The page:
How Trans People in India’s Small Towns Bear the Brunt of Bollywood Stereotypes
Distorted portrayals of trans realities from a stereotypical and heteronormative gaze only embolden existing transphobia.
More than anything about her childhood in a small hamlet bordering Telangana, Joopaka Chendur, a 34-year-old trans woman and sex worker, remembers the rain. Her village, in the Adilabad district of Telangana, would suddenly spring back to life, the fisherfolk would pull back their carefully woven nets from the lake that encircled the village while humming folk songs, and fried rice rings locally referred to as chegodilu, would be generously shared by beaming neighbors.
This was until Chendur’s boyfriend broke up with her on the first day of the monsoons in 2011.
“To say that he spoiled the rains for me would be putting it mildly,” she says. “This was before I’d ventured into sex work. What hurt was the fact that … he had reduced me to a caricature in minutes.”
The breakup was brought about by her boyfriend’s obsession with the trans character in the Bollywood film Murder 2 (2011). The character hired prostitutes only to kill them and dump their corpses in a well brimming with ravenous mice.
“I begged him to reconsider his decision but he’d made up his mind,” Chendur says. “On the day he left me, he said something which destroyed my idea of love forever: ‘Do you want to end up like that whore-killer in Murder 2 who became a eunuch because he couldn’t control his sex drive?’”
This incident impacted Chendur deeply. She hadn’t even seen the film till then but every time she heard someone talk about it, she felt her skin crawl.
No servings of chegodilus helped her that day, or for many weeks after.
Bollywood has consistently caricatured trans lives and their struggles, reducing them to villainous sex workers, brothel owners, and jaded lovers. And every time, a heterosexual actor has essayed the roles. Recently, Akshay Kumar played the role of a trans woman on the warpath of revenge in Laxmii (2020), while Vaani Kapoor is all set to play a trans woman in the upcoming Chandigarh Kare Aashiqui (2021). These movies come at a time when even the NCERT has had to bow down to pressure from transphobic groups over their decision to make the school syllabus more trans-friendly.
While a section of the audience still believes that actors are free to play any role they want, these distorted portrayals of trans realities from a stereotypical and heteronormative gaze only work to embolden existing transphobia.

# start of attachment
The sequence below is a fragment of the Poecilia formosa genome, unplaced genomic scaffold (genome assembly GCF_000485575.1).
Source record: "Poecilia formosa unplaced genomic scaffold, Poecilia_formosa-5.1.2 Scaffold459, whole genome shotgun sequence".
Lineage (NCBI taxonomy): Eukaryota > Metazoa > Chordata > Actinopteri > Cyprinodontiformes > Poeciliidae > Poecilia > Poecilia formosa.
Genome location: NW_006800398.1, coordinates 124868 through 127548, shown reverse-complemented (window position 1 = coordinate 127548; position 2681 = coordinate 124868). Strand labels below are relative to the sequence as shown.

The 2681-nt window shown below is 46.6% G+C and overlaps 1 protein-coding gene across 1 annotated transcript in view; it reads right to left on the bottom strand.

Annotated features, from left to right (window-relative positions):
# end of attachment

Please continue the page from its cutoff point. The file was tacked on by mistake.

Ditilekha Sharma, a transmasculine queer feminist researcher and activist, talks about how the stereotypical portrayal of trans realities erases the many nuances in trans identity. “Our movies build on existing stereotypes but also add to it,” they said. “When Akshay Kumar dresses up as a woman in Laxmii, the assumption is that all trans people have to dress up in saris. For the longest time, Bobby Darling’s portrayal of a transfeminine woman was seen as the only way trans people exist. People had no understanding that there could also be a trans man or a transmasculine person. Even her name has become a slur.”
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Nearly a thousand kilometers away from the billowing rains of Chendur’s village, in Raike Kalan, Punjab, lives Avtar, a 24-year-old trans man who prefers being referred to by only his first name. He works as a tailor in one of Bhatinda city’s popular garment retail shops. Avtar’s ugly brush with Bollywood ended with him losing his thumb.
“[One day], I got into an argument about Sadak (1991) with my colleagues who were high on some substance,” he says. The 1991 hit film starring Pooja Bhatt and Sanjay Dutt in the lead roles, also featured Marathi actor Sadashiv Amrapurkar in the role of “Maharani,” a transgender brothel owner.
“It was playing on the television in our shop, and they wouldn’t stop laughing at the pimp and kept mimicking her,” recounts Avtar. “I politely requested them to change the channel but they wouldn’t listen. They told me to leave the shop and come back when the movie is over. But it was December and freezing outside. Besides, all of us slept in the shop,” says Avtar.
Things came to a head when Avtar grabbed the remote and switched off the channel. “I couldn’t take it. It was clear they were mocking me, and the exaggerated role played by a straight actor only added fuel to fire.”
Almost as a reflex, one of the men pulled Avtar’s thumb under a working needle of a sewing machine and injured his thumb irreversibly. “The pain was so unbearable, I thought I had lost my voice. I couldn’t scream. But the sight of so much blood thankfully jolted them out of their drug-induced stupor and they rushed me to a local hospital.”